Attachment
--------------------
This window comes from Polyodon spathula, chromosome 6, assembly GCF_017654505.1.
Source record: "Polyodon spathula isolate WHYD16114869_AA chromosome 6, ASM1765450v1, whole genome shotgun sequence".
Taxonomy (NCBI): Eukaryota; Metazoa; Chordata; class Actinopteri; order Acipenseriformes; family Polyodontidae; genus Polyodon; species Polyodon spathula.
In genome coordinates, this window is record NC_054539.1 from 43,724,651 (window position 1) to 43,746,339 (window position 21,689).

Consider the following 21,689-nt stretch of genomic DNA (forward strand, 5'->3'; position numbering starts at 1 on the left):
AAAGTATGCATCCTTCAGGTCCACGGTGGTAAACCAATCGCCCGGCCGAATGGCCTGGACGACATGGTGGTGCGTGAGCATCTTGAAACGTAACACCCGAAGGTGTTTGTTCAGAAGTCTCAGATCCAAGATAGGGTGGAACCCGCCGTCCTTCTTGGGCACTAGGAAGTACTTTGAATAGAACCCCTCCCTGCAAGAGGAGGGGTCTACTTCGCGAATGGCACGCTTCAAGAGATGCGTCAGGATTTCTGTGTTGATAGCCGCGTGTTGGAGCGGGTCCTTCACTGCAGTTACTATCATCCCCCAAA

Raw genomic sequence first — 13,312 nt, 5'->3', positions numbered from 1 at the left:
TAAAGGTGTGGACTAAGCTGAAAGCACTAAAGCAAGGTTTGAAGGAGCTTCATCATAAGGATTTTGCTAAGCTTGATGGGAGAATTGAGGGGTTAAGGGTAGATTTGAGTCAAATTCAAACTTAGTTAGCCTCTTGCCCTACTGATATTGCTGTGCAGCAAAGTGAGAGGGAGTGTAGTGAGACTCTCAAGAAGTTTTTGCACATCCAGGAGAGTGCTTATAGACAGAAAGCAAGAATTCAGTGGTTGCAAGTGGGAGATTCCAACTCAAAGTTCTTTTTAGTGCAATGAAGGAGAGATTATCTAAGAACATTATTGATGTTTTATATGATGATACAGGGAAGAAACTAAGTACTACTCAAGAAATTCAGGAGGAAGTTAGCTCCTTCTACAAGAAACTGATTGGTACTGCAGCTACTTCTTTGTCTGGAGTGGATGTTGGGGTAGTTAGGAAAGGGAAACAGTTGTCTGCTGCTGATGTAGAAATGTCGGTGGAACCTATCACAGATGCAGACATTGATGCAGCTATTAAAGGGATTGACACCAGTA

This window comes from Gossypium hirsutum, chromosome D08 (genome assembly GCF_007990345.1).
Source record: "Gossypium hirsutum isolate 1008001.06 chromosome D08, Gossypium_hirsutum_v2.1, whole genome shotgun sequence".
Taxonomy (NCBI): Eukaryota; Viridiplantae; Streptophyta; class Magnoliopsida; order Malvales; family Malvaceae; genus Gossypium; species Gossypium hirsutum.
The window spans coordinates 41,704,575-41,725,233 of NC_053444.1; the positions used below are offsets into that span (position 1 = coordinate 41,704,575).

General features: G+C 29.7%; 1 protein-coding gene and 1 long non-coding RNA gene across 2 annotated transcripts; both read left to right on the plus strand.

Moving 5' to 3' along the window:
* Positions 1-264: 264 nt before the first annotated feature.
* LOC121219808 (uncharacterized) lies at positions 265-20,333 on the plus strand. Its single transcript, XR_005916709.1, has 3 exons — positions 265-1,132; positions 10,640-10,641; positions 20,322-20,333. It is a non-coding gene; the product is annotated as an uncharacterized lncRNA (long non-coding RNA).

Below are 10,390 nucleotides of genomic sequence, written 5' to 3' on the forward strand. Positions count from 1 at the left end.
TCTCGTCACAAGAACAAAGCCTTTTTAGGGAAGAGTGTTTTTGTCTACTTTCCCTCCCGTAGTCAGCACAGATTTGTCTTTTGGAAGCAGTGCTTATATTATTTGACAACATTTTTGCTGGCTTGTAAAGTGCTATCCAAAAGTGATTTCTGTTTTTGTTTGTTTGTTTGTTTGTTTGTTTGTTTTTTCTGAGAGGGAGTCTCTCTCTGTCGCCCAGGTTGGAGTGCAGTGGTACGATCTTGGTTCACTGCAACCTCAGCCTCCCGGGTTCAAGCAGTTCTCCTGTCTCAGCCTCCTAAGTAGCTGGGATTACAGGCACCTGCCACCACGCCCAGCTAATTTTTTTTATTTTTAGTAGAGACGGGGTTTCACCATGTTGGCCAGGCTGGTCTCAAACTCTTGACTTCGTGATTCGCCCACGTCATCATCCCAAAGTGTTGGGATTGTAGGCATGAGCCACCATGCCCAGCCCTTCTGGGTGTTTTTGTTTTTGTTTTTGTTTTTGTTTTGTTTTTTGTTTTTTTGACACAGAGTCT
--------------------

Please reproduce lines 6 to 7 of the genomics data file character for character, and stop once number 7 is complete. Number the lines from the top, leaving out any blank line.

AAAGTATGCATCCTTCAGGTCCACGGTGGTAAACCAATCGCCCGGCCGAATGGCCTGGACGACATGGTGGTGCGTGAGCATCTTGAAACGTAACACCCGAAGGTGTTTGTTCAGAAGTCTCAGATCCAAGATAGGGTGGAACCCGCCGTCCTTCTTGGGCACTAGGAAGTACTTTGAATAGAACCCCTCCCTGCAAGAGGAGGGGTCTACTTCGCGAATGGCACGCTTCAAGAGATGCGTCAGGATTTCTGTGTTGATAGCCGCGTGTTGGAGCGGGTCCTTCACTGCAGTTACTATCATCCCCCAAA

Raw genomic sequence first — 13,312 nt, 5'->3', positions numbered from 1 at the left: